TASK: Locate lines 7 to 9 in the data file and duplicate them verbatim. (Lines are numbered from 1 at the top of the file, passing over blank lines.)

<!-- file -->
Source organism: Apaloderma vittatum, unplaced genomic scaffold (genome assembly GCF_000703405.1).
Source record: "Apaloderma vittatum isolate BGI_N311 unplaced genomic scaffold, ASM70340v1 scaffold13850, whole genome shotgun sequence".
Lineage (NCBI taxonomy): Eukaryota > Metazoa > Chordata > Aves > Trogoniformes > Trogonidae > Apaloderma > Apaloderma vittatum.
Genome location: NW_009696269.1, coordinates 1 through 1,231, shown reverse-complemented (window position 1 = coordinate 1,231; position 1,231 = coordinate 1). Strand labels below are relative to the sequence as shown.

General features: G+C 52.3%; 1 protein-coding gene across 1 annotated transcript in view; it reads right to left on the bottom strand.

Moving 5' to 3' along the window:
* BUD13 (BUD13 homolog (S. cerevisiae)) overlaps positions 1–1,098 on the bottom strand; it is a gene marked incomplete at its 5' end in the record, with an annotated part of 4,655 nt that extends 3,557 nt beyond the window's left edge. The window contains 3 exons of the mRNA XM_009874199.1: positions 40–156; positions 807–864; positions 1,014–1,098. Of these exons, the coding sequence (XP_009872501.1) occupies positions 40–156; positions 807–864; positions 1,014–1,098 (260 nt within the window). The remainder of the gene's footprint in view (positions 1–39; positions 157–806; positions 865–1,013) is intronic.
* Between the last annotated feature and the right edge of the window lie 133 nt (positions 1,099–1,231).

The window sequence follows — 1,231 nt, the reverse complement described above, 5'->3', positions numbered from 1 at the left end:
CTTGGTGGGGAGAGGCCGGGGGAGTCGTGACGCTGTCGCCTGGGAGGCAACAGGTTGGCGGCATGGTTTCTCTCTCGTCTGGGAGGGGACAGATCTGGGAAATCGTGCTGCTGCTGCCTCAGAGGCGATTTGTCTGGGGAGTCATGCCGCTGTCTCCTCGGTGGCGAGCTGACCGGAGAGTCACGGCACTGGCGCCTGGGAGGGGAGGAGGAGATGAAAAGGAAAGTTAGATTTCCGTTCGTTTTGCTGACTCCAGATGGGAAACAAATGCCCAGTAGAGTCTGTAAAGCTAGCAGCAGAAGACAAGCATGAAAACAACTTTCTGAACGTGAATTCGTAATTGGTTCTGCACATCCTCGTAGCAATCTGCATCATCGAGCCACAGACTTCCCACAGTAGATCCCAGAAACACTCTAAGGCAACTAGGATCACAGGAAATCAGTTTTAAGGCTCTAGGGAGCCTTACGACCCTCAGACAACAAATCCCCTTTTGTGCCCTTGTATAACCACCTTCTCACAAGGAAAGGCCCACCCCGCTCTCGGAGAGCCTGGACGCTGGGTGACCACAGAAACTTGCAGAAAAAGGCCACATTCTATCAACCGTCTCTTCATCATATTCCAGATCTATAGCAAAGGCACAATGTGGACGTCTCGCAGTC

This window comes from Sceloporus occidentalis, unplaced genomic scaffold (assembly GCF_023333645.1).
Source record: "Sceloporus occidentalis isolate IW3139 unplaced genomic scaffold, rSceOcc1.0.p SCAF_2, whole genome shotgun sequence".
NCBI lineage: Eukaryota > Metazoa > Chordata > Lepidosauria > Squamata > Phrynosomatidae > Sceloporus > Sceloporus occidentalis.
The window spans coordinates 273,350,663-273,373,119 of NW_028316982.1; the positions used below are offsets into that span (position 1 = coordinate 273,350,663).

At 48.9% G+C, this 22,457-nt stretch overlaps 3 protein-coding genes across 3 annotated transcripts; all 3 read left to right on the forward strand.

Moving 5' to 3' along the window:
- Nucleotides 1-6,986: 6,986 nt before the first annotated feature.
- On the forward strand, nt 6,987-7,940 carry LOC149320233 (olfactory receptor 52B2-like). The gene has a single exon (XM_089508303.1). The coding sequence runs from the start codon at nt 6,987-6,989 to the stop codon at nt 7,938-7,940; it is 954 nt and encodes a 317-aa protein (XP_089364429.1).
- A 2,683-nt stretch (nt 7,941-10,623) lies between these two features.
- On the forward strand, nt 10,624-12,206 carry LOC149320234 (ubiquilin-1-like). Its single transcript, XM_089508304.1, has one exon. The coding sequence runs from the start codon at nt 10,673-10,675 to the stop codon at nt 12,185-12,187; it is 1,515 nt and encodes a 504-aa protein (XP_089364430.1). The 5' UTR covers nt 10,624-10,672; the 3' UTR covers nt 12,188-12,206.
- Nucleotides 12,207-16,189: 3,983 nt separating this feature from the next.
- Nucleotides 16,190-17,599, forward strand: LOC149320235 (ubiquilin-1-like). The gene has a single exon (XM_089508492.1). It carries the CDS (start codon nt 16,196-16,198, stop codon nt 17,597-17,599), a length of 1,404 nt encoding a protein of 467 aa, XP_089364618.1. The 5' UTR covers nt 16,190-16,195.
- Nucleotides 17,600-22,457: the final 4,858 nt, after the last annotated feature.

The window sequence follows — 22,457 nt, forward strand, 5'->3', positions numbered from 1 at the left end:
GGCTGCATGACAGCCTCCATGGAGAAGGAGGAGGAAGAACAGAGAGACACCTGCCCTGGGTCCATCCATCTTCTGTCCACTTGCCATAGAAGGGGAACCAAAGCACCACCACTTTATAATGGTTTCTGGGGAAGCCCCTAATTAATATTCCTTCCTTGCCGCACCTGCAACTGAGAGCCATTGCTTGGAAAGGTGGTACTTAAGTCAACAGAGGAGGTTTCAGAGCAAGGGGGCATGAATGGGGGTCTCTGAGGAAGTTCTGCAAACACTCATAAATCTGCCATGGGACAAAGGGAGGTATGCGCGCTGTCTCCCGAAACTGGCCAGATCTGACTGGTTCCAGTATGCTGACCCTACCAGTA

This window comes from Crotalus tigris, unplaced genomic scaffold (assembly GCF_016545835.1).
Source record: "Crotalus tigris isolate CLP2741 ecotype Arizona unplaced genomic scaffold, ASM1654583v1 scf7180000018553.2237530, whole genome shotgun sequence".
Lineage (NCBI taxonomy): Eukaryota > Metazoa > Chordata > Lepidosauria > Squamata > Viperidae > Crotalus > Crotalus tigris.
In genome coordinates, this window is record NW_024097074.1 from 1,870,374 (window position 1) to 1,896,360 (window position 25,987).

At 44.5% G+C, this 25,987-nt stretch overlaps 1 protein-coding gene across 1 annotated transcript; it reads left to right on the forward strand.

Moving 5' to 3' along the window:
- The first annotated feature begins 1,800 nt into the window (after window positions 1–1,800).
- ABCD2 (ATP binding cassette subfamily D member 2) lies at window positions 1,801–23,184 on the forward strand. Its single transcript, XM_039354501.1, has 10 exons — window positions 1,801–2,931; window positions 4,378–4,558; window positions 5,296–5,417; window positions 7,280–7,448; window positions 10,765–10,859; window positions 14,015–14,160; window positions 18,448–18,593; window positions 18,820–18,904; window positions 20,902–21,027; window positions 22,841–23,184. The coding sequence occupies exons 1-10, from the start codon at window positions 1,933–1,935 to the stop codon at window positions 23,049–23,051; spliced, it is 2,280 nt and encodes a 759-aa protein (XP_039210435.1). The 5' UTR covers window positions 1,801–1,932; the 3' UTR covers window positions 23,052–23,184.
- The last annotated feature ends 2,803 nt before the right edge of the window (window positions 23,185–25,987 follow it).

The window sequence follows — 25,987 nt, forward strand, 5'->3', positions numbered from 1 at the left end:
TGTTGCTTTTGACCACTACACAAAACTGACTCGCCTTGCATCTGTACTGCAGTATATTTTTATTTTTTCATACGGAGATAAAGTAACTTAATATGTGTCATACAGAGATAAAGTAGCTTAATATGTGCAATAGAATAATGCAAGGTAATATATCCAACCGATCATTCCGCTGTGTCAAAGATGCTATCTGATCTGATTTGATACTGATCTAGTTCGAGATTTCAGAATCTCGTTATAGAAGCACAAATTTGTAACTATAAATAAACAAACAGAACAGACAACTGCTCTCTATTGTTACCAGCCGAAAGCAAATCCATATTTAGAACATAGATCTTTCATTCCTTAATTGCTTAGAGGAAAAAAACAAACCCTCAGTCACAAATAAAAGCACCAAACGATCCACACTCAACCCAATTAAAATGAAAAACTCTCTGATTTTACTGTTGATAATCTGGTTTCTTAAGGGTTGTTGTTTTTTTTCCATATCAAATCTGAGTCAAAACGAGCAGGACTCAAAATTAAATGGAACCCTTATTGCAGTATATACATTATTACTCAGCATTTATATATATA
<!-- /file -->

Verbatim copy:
* BUD13 (BUD13 homolog (S. cerevisiae)) overlaps positions 1–1,098 on the bottom strand; it is a gene marked incomplete at its 5' end in the record, with an annotated part of 4,655 nt that extends 3,557 nt beyond the window's left edge. The window contains 3 exons of the mRNA XM_009874199.1: positions 40–156; positions 807–864; positions 1,014–1,098. Of these exons, the coding sequence (XP_009872501.1) occupies positions 40–156; positions 807–864; positions 1,014–1,098 (260 nt within the window). The remainder of the gene's footprint in view (positions 1–39; positions 157–806; positions 865–1,013) is intronic.
* Between the last annotated feature and the right edge of the window lie 133 nt (positions 1,099–1,231).

The window sequence follows — 1,231 nt, the reverse complement described above, 5'->3', positions numbered from 1 at the left end: